Led by Monash University PhD student Michael Walsh, who studied the use of portable music devices PMDs on trains, the study found that such devices made the listeners aloof from the reality of train travel and restricts him from standard social behaviours.
One user claimed that she would put on her music while travelling for cutting herself off from fellow commuters' sniffing, snorting and loud chatter.
You re forced to be in a space where other people are talking about things and, if you don't want to listen, it's in your face, News.com.au quoted her, as saying.
However, listening to music while on the go doesn't go down well with fellow commuters.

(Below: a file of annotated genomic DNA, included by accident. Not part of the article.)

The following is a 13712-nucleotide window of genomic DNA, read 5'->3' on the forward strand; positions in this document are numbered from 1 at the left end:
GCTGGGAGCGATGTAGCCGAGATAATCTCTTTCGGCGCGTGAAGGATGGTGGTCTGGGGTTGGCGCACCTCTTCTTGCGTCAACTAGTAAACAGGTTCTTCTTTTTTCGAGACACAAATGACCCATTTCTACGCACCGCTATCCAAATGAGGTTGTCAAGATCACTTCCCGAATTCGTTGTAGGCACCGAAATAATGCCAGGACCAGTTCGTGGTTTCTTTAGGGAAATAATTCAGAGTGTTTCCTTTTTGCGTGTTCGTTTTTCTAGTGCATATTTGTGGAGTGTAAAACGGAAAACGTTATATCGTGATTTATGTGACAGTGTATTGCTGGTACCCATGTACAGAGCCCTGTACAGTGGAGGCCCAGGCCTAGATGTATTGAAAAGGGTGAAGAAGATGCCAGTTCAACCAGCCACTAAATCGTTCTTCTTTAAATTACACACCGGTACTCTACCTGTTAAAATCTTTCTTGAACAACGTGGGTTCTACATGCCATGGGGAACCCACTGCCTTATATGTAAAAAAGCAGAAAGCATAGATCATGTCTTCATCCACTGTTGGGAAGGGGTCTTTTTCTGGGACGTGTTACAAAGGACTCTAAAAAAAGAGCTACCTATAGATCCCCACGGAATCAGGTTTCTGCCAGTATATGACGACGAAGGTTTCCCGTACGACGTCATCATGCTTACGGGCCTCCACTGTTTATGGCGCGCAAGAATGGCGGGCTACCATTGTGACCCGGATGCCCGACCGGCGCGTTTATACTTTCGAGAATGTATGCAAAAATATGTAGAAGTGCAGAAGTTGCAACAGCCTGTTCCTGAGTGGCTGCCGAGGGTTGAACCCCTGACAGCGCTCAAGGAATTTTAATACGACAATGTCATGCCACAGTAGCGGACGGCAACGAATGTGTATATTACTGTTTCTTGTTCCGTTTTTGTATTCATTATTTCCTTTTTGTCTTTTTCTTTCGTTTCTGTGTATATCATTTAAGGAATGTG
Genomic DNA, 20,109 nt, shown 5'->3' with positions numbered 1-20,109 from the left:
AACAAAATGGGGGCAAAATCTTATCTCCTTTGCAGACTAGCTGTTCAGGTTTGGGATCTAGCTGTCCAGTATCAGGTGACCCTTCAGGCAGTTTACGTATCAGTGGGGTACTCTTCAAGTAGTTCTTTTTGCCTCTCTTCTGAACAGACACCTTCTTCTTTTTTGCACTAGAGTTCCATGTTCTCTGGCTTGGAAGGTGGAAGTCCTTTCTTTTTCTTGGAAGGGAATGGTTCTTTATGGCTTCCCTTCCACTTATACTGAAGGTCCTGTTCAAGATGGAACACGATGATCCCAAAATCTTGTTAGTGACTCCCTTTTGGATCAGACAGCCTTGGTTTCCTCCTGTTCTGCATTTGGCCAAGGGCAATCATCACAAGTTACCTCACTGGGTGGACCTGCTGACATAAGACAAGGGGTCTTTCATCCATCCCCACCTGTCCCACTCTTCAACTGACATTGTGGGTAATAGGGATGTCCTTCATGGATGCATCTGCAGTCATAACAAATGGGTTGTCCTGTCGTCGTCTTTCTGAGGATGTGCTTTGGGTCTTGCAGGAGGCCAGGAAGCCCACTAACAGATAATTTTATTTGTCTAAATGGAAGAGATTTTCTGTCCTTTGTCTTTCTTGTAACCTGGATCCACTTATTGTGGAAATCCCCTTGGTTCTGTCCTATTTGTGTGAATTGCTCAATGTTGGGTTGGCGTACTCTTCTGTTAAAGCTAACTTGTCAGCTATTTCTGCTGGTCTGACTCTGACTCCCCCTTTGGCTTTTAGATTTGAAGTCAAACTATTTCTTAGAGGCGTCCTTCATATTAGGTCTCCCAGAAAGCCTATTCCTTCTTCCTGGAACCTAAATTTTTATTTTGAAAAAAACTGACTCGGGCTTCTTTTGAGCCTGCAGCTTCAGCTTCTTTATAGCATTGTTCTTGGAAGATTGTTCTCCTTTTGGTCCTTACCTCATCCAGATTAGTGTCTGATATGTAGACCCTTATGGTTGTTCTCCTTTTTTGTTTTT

"The non-users in this study, while understanding the need to escape. seem to resent or take issue with this use because the PMD user fails to communally experience the aural soundscape," said Walsh.
One of the commuter said that he detested the isolation of iPods.
"They just s me. I don't want to have a couple of things welded to my f ing ears (so) that I can't hear anything else that's going on," he said.
In fact, Walsh, who himself is a self-confessed iPod user, said that he also found that PMD users knew could be damaging their hearing but still didn't take any step to give up their music.